A panacea for a city’s growing medical need

A panacea for a city’s growing medical need

When it opened, Victoria Hospital was among the largest and best-equipped hospitals in the region.

One of Bengaluru’s heritage buildings that has been in the news recently is Victoria Hospital. This building’s story began on June 22, 1897, when as part of the diamond jubilee celebrations of Queen Victoria’s reign, the then Maharani Regent of the Mysore kingdom, Kempananjammani avaru, laid the foundation stone for the hospital.

She wished to have a hospital that could provide medical attention “to sufferers of all classes without distinction.”

Bengaluru had access to Western medicine since at least 1833, when a dispensary for modern medicine first opened in the pete area.

Bowring Hospital in the Cantonment was built in 1868 and St Martha’s came up in 1886. But as the city grew, so did its medical needs, and who knew this better than the State’s Senior Surgeon, Lt Col Terence Joseph McGann (Shivamogga’s McGann Hospital is named after him).

McGann urged the administration to establish a new hospital and also chose a site for it that was close to the city’s population centre. 

The hospital was formally opened on December 8, 1900 by the then Viceroy and Governor General of India, Lord Curzon. In his speech, Curzon spoke about how the hospital would keep alive the name of not only Victoria, but also the Maharani. 

When it opened, Victoria Hospital was among the largest and best-equipped hospitals in the region.

It could accommodate 100 patients (today, it can accommodate 1,000) and had departments for treating ear, nose and throat diseases, dental ailments, and for X-ray diagnosis.

People from around Mysuru and also from neighbouring states came here for medical care. This being the early 1900s, there were separate wards for Europeans and Indians, with the latter being further subdivided along caste lines. A few wards were set aside for patients who paid for their care. 

Besides McGann, many other people helped establish and consolidate Victoria Hospital’s early reputation as a prestigious institution, the pride of the state of Mysore. Col John Smyth was Senior Surgeon from 1904 and also in charge of Victoria Hospital. His associate TV Arumugam Mudaliar was for many years the hospital’s Resident Medical Officer. Mudaliar, who has a street and circle named after him in Bengaluru, was described by Sir Mirza Ismail as “a devoted and self-sacrificing worker and an able surgeon.” 

Another name that shines bright in Victoria Hospital’s history is that of Dr T Seshachalam, a professor of anatomy and a surgeon at the hospital.

Dr Seshachalam was a scholar of repute with several academic articles to his credit. In 1930, he along with another doctor published a paper in the Indian Medical Gazette titled, The Arterial Supply of the Appendix. Here, he described a hitherto unknown mode of blood supply to the appendix via an accessory appendicular artery, which is now sometimes also known after him as the artery of Seshachalam.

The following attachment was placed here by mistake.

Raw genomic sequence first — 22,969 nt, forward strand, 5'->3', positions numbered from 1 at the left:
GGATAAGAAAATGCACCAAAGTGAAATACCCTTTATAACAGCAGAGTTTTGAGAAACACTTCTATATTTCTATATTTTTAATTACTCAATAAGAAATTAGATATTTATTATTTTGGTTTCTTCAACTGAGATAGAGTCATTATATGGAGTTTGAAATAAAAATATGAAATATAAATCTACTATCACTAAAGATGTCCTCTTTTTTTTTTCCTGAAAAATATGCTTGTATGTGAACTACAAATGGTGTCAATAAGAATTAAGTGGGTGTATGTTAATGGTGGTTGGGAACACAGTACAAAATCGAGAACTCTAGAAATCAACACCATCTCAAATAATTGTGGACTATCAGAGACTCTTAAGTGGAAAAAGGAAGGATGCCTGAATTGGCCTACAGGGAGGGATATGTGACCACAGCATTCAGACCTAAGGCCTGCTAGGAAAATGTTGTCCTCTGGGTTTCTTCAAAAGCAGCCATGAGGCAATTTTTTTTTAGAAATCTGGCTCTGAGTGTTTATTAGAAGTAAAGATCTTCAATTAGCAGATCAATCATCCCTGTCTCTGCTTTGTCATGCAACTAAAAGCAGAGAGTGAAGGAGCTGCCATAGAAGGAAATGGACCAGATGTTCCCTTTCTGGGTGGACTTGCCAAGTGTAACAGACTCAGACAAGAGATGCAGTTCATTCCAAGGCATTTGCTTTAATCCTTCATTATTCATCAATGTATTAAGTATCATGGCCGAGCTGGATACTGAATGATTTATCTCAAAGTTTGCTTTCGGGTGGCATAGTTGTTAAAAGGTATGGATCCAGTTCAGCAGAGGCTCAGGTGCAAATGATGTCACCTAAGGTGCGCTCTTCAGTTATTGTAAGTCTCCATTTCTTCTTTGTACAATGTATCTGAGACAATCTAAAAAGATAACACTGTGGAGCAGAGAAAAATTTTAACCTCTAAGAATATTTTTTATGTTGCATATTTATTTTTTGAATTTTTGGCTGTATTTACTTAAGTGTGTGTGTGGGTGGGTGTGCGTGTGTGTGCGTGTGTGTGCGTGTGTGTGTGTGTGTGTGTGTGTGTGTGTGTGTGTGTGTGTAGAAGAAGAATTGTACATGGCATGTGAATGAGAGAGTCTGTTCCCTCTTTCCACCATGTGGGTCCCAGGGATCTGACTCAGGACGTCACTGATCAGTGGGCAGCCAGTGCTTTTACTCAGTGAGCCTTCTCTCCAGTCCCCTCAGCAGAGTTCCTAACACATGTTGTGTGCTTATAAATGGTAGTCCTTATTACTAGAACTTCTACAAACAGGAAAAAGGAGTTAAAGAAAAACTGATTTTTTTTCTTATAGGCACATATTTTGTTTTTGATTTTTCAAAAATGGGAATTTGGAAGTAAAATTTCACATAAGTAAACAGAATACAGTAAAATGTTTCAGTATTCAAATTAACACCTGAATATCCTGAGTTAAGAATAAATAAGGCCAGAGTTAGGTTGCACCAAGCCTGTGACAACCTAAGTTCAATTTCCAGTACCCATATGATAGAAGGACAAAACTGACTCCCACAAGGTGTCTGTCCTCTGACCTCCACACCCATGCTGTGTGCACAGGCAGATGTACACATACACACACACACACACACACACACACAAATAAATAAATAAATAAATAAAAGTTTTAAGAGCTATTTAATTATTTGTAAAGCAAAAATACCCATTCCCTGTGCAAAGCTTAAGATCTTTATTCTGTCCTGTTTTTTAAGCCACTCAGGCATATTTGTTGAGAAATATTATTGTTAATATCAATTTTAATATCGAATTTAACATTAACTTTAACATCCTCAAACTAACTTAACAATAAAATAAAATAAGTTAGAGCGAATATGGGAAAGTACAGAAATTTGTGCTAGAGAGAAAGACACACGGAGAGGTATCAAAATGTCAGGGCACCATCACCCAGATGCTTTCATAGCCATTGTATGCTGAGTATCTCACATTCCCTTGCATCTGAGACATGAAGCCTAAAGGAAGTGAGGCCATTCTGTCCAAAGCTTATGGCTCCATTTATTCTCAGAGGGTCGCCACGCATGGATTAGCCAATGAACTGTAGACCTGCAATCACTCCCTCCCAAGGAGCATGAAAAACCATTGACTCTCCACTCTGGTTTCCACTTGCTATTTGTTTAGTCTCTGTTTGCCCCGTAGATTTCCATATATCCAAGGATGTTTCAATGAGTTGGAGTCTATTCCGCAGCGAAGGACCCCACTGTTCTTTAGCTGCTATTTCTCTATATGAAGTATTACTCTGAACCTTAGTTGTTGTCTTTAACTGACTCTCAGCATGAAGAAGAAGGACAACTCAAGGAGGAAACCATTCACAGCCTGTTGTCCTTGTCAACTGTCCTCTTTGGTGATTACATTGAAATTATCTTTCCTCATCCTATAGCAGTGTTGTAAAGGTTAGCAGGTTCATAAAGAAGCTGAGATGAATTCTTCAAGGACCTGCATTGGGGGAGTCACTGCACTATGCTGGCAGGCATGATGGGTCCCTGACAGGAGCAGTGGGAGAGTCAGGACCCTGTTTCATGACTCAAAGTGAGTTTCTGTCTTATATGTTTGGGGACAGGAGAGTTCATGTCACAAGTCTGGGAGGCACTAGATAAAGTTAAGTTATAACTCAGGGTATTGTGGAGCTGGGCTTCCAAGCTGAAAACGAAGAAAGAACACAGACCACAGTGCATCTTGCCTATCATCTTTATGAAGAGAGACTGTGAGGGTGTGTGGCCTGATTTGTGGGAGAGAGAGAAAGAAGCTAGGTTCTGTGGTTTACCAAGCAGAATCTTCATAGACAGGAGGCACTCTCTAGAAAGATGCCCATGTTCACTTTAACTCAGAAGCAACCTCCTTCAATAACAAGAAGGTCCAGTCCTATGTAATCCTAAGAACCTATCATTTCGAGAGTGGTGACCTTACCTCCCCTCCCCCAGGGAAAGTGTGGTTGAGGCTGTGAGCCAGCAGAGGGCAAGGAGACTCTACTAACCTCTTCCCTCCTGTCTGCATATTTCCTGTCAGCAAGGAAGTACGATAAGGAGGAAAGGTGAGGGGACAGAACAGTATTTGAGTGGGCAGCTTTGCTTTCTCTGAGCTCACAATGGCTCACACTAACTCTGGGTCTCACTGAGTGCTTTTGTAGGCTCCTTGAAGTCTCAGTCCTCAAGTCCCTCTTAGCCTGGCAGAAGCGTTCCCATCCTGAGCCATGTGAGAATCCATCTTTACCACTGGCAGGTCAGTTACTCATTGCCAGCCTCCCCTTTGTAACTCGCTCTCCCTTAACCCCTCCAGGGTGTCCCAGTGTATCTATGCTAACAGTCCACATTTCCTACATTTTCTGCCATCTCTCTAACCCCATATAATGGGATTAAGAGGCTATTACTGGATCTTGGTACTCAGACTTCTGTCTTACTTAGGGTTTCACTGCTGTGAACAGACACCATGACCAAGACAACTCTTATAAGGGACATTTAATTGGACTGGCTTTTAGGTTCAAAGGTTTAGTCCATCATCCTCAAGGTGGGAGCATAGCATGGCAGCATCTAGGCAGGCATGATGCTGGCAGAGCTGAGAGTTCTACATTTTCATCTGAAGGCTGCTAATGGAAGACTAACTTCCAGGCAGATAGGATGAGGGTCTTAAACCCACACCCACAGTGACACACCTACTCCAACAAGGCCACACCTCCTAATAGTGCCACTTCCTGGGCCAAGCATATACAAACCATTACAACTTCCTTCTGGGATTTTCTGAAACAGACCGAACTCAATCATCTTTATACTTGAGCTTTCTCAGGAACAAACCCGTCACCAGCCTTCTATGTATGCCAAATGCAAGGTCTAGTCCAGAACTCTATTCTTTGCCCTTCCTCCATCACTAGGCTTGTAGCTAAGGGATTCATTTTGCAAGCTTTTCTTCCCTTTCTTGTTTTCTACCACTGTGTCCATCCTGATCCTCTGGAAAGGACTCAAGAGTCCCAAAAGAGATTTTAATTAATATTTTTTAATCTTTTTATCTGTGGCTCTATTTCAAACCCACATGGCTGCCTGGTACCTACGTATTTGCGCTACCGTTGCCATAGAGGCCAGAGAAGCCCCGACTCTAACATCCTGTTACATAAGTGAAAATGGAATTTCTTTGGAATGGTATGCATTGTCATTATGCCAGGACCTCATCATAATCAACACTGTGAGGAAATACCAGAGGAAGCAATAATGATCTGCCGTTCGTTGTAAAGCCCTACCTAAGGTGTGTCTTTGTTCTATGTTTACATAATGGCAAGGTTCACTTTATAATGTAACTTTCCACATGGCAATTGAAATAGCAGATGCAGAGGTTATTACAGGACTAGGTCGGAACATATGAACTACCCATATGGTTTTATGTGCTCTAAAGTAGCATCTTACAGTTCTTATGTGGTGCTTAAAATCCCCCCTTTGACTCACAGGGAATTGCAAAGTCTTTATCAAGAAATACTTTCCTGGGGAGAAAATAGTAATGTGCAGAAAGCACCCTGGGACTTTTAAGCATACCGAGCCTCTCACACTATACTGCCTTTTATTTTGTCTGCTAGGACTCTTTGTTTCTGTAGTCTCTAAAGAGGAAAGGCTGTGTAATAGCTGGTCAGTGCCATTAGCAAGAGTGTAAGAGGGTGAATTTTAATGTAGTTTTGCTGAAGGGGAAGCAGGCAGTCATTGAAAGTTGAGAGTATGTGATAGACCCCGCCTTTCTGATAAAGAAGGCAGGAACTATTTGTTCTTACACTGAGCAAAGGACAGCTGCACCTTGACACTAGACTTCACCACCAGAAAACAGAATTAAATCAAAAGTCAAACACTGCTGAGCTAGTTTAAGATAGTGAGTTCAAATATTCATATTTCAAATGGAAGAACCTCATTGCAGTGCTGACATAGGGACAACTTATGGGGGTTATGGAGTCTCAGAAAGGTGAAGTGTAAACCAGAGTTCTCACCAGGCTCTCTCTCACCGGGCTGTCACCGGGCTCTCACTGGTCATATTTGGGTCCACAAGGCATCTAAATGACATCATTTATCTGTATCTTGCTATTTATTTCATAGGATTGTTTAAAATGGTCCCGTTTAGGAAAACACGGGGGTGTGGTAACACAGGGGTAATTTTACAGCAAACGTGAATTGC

Several philanthropes have added to the hospital’s facilities over the years. In June 1916, a few days after Nalvadi Krishnaraja Wodeyar’s birthday, K P Puttanna Chetty wrote that the King’s birthday seemed a good time to make a contribution of Rs 25,000 towards the construction of an out-patient ward for Victoria Hospital. These wards, opened in 1924, were named after Puttanna Chetty in recognition of his generous donation.

During its golden jubilee, Raja Venkataramana Setty and Gokaldas Harbhagwandas also donated money for additional blocks. More recently, Infosys Foundation helped set up a central laboratory. 

The hospital’s design was based on late-19th century European ideas of health. Health providers believed ample air circulation and lighting were paramount in bringing down mortality rates. Accordingly, like most 19th century European hospitals, Victoria Hospital was built on a pavilion plan: patient wards were built on separate pavilions connected by colonnades. To ensure adequate ventilation, the wards had high ceilings and large windows.

Considerable thought was also given to aesthetics. The striking, steeply sloping, four-sided mansard roofs topped with iron railings were popular features of Victorian architecture. An arched porch emphasises the entrance. The ionic pillars on the first floor stand in contrast to the ground floor’s semi-circular arched colonnades. The garden was an inherent part of the hospital’s design. Early additions to the premises were made only after administrators were convinced that the view of the building would be unimpaired!

Interestingly, the site where the hospital stands was earlier a part of the moat that surrounded the Bengaluru Fort. The stone used in its construction was from dismantled portions of the Fort.

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